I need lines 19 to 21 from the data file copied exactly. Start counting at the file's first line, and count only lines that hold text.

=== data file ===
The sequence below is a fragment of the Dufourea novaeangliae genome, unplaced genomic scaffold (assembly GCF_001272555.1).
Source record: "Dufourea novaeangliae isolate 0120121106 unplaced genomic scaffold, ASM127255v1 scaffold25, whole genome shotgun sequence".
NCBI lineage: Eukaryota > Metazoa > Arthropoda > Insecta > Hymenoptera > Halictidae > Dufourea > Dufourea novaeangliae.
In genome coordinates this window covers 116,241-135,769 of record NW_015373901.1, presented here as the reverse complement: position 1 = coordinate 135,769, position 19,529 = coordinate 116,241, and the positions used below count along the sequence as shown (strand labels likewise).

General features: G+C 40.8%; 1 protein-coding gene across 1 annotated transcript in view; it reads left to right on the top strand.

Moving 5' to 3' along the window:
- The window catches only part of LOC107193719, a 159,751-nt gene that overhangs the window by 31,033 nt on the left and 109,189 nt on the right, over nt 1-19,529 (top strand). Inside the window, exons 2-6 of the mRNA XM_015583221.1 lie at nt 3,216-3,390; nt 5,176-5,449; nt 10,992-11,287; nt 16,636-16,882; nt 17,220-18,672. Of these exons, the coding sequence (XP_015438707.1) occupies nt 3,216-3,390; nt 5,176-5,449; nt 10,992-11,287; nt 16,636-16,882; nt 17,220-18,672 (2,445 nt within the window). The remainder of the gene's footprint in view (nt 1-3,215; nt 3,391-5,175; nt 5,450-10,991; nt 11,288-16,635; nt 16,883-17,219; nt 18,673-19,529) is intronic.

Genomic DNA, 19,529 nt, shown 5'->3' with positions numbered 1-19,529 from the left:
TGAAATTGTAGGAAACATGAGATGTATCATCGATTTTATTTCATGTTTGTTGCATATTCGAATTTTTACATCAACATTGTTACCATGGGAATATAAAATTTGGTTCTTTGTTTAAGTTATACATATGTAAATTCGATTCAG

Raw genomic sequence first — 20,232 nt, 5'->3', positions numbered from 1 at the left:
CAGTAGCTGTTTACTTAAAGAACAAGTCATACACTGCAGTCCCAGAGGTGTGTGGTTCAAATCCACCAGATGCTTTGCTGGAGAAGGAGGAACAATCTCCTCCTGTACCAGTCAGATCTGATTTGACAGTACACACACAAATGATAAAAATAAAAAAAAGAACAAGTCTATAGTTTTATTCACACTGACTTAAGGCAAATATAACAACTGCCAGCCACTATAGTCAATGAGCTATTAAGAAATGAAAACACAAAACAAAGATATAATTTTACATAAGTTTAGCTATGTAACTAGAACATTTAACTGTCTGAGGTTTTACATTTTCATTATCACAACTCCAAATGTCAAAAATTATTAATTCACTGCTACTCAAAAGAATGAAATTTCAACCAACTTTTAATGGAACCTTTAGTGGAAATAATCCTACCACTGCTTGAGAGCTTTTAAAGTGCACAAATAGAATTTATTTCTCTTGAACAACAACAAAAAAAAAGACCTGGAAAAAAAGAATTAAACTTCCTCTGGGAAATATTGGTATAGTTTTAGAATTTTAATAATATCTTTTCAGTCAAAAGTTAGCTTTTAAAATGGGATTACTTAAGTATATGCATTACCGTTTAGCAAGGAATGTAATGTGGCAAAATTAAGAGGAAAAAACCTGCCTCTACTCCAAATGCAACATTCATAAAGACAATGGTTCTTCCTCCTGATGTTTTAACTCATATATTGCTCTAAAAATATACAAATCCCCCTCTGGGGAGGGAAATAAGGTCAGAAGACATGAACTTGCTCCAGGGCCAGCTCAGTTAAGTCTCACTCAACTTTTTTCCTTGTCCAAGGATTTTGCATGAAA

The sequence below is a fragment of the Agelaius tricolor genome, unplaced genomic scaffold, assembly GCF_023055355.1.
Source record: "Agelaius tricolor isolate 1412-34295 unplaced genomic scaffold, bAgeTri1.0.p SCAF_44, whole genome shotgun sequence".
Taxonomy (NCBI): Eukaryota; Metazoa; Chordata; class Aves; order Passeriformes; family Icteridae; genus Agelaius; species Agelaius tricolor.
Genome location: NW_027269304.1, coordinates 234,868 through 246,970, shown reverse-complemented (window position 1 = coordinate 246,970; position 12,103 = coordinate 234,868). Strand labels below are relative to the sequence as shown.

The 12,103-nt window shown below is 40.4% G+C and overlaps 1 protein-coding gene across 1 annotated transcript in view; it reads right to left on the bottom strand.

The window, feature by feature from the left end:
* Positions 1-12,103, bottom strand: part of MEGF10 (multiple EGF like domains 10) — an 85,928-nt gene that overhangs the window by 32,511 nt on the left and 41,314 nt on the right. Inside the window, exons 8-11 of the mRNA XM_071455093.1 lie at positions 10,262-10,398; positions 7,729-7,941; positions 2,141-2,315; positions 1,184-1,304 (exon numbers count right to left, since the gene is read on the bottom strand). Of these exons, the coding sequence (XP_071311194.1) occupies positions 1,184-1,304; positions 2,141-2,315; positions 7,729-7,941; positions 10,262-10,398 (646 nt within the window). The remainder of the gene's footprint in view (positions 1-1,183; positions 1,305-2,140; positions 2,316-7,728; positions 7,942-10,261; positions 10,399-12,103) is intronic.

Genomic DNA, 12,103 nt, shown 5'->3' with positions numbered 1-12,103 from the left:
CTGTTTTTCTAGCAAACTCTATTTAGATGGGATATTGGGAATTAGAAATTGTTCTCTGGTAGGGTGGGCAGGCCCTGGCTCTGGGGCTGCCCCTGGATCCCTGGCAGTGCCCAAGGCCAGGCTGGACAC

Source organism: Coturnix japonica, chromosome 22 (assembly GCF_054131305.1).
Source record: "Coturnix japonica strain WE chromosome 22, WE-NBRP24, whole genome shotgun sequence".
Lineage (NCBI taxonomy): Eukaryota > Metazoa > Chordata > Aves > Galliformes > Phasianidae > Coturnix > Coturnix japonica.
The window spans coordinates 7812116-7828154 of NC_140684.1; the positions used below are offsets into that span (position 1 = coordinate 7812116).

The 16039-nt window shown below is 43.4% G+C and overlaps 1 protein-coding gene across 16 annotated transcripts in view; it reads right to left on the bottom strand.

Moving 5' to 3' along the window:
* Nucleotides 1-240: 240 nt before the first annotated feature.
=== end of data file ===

Genomic DNA, 12,103 nt, shown 5'->3' with positions numbered 1-12,103 from the left:
CTGTTTTTCTAGCAAACTCTATTTAGATGGGATATTGGGAATTAGAAATTGTTCTCTGGTAGGGTGGGCAGGCCCTGGCTCTGGGGCTGCCCCTGGATCCCTGGCAGTGCCCAAGGCCAGGCTGGACAC

Source organism: Coturnix japonica, chromosome 22 (assembly GCF_054131305.1).